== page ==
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Sunday, 29 August 2010

The Atelier System

An atelier is a group of students working through a highly ordered series of activities with a master who is also a working practitioner. The system works by building knowledge and skills through a blend of research and practice, with the bias towards research in the early stages and practice in the later stages. It is common in this system for tasks from seemingly unrelated disciplines to be used to illustrate and develop skills that are pertinant to the craft being learned. Another unusual feature is that students of different years are taught together. You cannot learn a skill and learn to teach it at the same time, but revisiting a skill that you have already perfected in practice helps you learn how to teach it to others - and only when you have cracked both can you truly consider yourself a master of the skill.

This is the system employed at Rowden Farm Workshops, where David Savage and Master Craftsmen Daren Millman and Steve Perry teach enthusiastic young makers. The workshop has a powerful energy that is apparent the moment you walk through the door, it's not like the fleeting slap of a wave but more an irresistable tide of inspiration - within minutes you have a sense that you couldn't spend more than a few hours there without developing an uncontrollable urge to make an exceptional piece of furniture. This is not David's energy, nor Daren's or Steve's, they would be drained in minutes if they tried to invoke this sort of atmosphere, it comes from the students. All the masters do is direct and focus their ambition - like a lens focusing the energy of the sun to make gentle warmth into fire.

The first thing that David does is teach students to draw - life-sized and accurate. This is exactly the same starting point that Rembrandt set out from and David is adamant that if you don't have the observational skills, sense of proportion and scale necessary to draw an object as it is, then you cannot even begin to conquer the comparatively monumental task of making something that barely exists - a mere concept in your mind - three dimensionally in wood.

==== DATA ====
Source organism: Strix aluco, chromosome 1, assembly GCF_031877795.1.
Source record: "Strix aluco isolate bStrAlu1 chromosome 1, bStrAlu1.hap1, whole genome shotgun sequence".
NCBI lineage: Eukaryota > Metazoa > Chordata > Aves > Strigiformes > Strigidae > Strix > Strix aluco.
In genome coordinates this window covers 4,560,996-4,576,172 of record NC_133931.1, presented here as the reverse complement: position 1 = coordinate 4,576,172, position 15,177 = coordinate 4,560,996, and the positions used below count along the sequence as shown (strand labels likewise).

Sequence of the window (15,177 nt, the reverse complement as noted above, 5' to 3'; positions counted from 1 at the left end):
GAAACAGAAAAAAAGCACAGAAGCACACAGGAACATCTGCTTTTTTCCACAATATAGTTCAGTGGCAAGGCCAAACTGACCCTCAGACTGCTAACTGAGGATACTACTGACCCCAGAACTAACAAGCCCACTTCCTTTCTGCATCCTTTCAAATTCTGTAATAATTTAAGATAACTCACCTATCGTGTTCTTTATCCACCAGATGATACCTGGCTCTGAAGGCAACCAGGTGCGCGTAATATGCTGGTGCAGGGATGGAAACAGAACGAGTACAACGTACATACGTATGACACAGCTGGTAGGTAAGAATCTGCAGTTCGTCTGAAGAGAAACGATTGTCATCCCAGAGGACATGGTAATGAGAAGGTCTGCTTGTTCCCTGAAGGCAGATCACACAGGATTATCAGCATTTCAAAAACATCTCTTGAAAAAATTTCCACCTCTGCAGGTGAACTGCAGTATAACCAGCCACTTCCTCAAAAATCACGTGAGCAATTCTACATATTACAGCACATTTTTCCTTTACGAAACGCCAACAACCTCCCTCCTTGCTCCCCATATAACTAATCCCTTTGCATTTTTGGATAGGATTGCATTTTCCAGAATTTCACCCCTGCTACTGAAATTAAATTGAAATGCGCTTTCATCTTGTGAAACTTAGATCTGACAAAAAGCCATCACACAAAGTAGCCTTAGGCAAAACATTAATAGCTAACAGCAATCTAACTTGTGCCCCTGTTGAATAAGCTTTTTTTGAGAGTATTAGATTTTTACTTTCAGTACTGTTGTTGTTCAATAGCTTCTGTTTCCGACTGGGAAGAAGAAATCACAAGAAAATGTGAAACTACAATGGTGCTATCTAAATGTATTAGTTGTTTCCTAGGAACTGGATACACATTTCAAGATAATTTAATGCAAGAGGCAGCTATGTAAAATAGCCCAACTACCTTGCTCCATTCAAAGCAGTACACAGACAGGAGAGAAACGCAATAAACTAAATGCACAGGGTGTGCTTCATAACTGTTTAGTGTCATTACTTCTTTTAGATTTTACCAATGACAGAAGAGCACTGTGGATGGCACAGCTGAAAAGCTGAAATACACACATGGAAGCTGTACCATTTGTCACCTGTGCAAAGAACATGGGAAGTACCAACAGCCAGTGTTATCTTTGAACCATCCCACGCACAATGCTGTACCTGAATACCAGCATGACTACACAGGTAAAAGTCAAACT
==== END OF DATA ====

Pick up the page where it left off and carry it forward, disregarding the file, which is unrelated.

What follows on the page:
Here's an example of an early lesson on drawing curves:

Tuesday, 3 August 2010

Lovely Figure

For me one of the most appealing things about working with wood is that you can never be quite certain about what you will see when you cut into a piece of it. I freely admit to staring at trees and trying to envisage what the grain would look like if it were sliced in a particular way. You can have a rough idea from the species and and obvious factors like a bend in the bole will cause cathederal grain. If there is a branch sticking out you will get endgrain in the face with a knot at the centre gradually shrinking back in a cone shape to the pith that runs down the centre of the tree. When you get further into it though there are more subtle differences that can be predicted by looking at the tree in the ground.

Trees that grow out of a hillside tend to have a curve at the bottom of the bole, this produces compression timber which is valued by boatbuilders and Japanese temple builders for it's unusually high strength, it is also less stable than straight grained timber and more prone to variation caused by the elements. A heavy snowfall or high winds increase the strain on the bend, all of which causes localised variation in the width of growth rings and the resulting figure can be quite stunning. Trees that grow very close to water are prone to mineral deposits in their timber which causes flecking in the surface of the board and various fungal and viral infections can produce ripples, quilting or fiddleback grain variations.

A particular interest of mine is burrs (burls in 'murca), the cause of these is not well documented so I have been experimenting with a couple of holly trees. I pollarded them about 18 months ago which has delivered the expected vigorous regrowth. As well as shooting from the top where the branches are they have produced shoots all over the previously smooth trunks. In a couple of places I'm just letting the shoots go, but on the rest of the trees I'm removing them as they appear, replicating the activity of animals grazing on them or brushing up against them in the wild. Nipping the shoots of as soon as they appear doesn't stop them coming, a couple of months later they are back and seem to be all the more vigorous for it. I'll persevere and see which method produces the best burrs, if only to convince myself that burr formation can be managed to maximise the value of timber.